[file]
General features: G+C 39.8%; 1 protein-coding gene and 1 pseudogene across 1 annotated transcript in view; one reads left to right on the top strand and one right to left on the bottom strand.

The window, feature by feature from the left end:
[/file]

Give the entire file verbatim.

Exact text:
General features: G+C 39.8%; 1 protein-coding gene and 1 pseudogene across 1 annotated transcript in view; one reads left to right on the top strand and one right to left on the bottom strand.

The window, feature by feature from the left end: